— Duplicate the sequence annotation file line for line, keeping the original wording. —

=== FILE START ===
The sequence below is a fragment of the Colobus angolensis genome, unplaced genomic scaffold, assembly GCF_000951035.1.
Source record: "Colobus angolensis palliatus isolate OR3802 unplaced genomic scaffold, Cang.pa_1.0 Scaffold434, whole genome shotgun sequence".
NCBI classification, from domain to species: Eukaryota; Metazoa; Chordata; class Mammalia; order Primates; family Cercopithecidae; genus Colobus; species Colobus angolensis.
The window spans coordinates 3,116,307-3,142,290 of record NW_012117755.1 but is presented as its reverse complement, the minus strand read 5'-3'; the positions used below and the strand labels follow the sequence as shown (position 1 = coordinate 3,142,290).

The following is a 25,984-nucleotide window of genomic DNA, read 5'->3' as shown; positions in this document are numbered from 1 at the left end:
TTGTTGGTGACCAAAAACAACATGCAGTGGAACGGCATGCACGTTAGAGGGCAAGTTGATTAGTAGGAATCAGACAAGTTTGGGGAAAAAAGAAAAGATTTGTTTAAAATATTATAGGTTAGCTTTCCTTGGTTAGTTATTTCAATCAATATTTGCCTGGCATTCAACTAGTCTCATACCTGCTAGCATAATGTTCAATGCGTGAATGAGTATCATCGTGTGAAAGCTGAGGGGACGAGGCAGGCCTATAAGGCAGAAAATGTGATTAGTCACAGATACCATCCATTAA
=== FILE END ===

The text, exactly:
The sequence below is a fragment of the Colobus angolensis genome, unplaced genomic scaffold, assembly GCF_000951035.1.
Source record: "Colobus angolensis palliatus isolate OR3802 unplaced genomic scaffold, Cang.pa_1.0 Scaffold434, whole genome shotgun sequence".
NCBI classification, from domain to species: Eukaryota; Metazoa; Chordata; class Mammalia; order Primates; family Cercopithecidae; genus Colobus; species Colobus angolensis.
The window spans coordinates 3,116,307-3,142,290 of record NW_012117755.1 but is presented as its reverse complement, the minus strand read 5'-3'; the positions used below and the strand labels follow the sequence as shown (position 1 = coordinate 3,142,290).

The following is a 25,984-nucleotide window of genomic DNA, read 5'->3' as shown; positions in this document are numbered from 1 at the left end:
TTGTTGGTGACCAAAAACAACATGCAGTGGAACGGCATGCACGTTAGAGGGCAAGTTGATTAGTAGGAATCAGACAAGTTTGGGGAAAAAAGAAAAGATTTGTTTAAAATATTATAGGTTAGCTTTCCTTGGTTAGTTATTTCAATCAATATTTGCCTGGCATTCAACTAGTCTCATACCTGCTAGCATAATGTTCAATGCGTGAATGAGTATCATCGTGTGAAAGCTGAGGGGACGAGGCAGGCCTATAAGGCAGAAAATGTGATTAGTCACAGATACCATCCATTAA